I often get the glazed look when I talk about the power of social media and networking in general. It comes down to my Hurtis example. You build community wherever you go:

  • In real life
  • on the phone
  • Through Twitter
  • on Facebook
  • with blog comments
  • through caring about other people

And people remember. Networks need nurturing. So… on your way, go nurture… and come back anytime to tell me your success stories. See you soon!

Ready to get your job search on track with a new resume and learn about building community through my unique collaborative resume writing process using Zoom and screen sharing. You and I talking through your resume writing and career marketing project, start-to-finish. Let’s talk!

Featured photo credit: Andrew Plath

6 Comments

  1. Christine Livingston on February 26, 2010 at 11:54 am

    Wow! It’s amazing to see the spark of connection catch fire across a number of blog posts!

    I think I’m starting to get how it all works. You build trusting relationships and stuff flows on the basis of your being known, trusted and respected. I think what’s funny for me is that, this is how I’ve always won business, but have come to social media imagining there was some magic that had to do with big numbers of followers and the viral power of the web. What I’m starting to understand is that that “magic” doesn’t necessarily work for me, meanwhile I’m learning to do what I best enjoy – ie build relationships – using social media. I think I must now just sit back, be patient and trust the process!

    Phew! I feel that I’m making a big leap forward. And, indeed, a new friend in yourself.

    Thanks so much!



  2. Charles Pellicane on February 26, 2010 at 1:57 pm

    The power of social media should absolutely not be overlooked by jobseekers. I have been told by numerous recruiters that they appreciate that my linkedin profile link is on my resume. As well, whenever I need to look up information such as a phone number or e-mail for a friend or acquaintance that I do not have on hand, facebook is the place I look first. When I am attempting to contact someone I have not talked to in years, I search facebook before google. The more you see the people around you using social media, the more you can bet employers are using it too.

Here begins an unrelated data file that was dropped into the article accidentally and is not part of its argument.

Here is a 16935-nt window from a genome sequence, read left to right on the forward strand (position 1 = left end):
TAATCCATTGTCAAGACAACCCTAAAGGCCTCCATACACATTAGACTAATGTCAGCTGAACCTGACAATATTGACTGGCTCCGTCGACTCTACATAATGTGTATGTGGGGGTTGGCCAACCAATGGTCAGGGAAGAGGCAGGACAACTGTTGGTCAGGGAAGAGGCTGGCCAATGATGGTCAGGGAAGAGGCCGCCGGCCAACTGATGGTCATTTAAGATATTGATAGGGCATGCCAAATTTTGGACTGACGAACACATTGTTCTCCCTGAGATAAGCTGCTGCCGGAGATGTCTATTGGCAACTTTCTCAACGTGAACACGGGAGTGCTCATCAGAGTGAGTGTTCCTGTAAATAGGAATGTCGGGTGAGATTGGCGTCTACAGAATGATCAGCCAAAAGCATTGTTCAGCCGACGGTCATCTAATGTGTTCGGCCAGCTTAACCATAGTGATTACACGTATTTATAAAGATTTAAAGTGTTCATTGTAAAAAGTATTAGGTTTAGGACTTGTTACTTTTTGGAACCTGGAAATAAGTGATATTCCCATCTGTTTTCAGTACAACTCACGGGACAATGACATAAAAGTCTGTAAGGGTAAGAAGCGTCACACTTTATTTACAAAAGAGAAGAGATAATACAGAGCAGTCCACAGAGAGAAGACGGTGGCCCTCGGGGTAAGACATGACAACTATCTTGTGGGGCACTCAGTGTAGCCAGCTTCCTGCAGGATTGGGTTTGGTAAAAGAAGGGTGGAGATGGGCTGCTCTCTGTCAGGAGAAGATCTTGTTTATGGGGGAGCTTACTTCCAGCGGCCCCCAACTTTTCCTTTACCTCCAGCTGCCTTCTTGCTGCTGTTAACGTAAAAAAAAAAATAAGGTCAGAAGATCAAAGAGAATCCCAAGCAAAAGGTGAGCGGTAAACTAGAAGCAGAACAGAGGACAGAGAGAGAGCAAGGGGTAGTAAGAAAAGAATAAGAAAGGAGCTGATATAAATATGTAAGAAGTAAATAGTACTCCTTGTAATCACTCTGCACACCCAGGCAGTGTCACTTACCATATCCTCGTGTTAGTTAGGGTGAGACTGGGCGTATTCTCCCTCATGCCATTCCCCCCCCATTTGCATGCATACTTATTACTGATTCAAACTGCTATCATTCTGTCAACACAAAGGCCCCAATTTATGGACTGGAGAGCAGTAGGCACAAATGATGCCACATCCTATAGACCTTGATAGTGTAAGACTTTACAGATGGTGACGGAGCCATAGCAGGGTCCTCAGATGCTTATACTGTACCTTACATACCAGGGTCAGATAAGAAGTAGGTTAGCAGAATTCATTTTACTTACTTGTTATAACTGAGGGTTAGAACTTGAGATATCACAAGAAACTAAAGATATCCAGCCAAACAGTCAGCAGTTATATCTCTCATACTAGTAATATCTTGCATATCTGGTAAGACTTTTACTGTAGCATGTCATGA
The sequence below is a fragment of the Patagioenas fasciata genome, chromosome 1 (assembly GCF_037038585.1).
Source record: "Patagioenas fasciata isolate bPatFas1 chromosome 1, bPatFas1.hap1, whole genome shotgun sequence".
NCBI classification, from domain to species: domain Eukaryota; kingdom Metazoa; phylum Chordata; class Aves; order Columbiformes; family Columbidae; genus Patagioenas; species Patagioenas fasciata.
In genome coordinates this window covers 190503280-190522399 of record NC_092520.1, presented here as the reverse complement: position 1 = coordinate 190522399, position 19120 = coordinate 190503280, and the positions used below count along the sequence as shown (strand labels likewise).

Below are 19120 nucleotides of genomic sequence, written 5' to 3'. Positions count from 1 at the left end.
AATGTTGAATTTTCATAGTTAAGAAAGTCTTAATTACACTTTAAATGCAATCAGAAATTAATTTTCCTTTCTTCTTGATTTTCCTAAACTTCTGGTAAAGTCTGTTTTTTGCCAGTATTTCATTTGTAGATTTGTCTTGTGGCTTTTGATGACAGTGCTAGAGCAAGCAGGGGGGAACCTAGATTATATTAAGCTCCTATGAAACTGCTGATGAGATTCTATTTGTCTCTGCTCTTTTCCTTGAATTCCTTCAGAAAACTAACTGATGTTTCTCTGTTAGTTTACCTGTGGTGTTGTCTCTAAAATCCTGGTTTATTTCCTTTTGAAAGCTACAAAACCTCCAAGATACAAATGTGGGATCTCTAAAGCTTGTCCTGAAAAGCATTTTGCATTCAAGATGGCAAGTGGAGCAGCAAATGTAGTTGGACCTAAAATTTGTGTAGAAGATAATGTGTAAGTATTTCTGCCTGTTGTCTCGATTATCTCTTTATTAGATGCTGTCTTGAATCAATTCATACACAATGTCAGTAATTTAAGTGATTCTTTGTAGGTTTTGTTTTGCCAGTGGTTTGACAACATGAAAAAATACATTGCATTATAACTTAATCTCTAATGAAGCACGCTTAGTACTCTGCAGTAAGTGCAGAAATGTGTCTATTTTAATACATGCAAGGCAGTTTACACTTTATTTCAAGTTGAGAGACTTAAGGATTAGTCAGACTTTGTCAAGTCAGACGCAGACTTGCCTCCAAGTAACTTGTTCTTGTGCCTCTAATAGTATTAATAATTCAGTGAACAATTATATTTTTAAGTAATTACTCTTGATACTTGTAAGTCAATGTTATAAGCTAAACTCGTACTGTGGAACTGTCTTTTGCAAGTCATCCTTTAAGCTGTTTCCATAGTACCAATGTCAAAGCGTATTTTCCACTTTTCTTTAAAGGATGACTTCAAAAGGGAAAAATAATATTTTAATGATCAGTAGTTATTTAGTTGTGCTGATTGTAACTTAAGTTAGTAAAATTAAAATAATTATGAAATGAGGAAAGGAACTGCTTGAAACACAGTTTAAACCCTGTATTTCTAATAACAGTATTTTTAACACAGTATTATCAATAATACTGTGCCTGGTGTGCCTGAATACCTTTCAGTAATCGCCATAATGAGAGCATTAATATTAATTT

3. Debbie Yost on March 1, 2010 at 2:46 pm

    Hi Julie,
    I found you through Barbara Swafford’s blog. I agree with you completely. I have been blogging for a couple years now and I have many “friends” on Twitter and Facebook. Some of them I have never met in person and probably never will. I have found help on my personal blog and the company blog I recently started because of these contacts. Many have helped me out at no charge and I know it is because we have created a personal relationship. I would not be as far as I am today in blogging or writing if it had not been for them. Even though I am no longer exploring freelance writing, I still cherish many of the contacts I made during those pursuits and keep those acquaintances close. In many of these incidents, it goes beyond the business connection into a more personal one.

    It’s nice to have friends who will help you out and give you well wishes when things aren’t going well.
    .-= Debbie Yost´s last blog ..Forgiveness =-.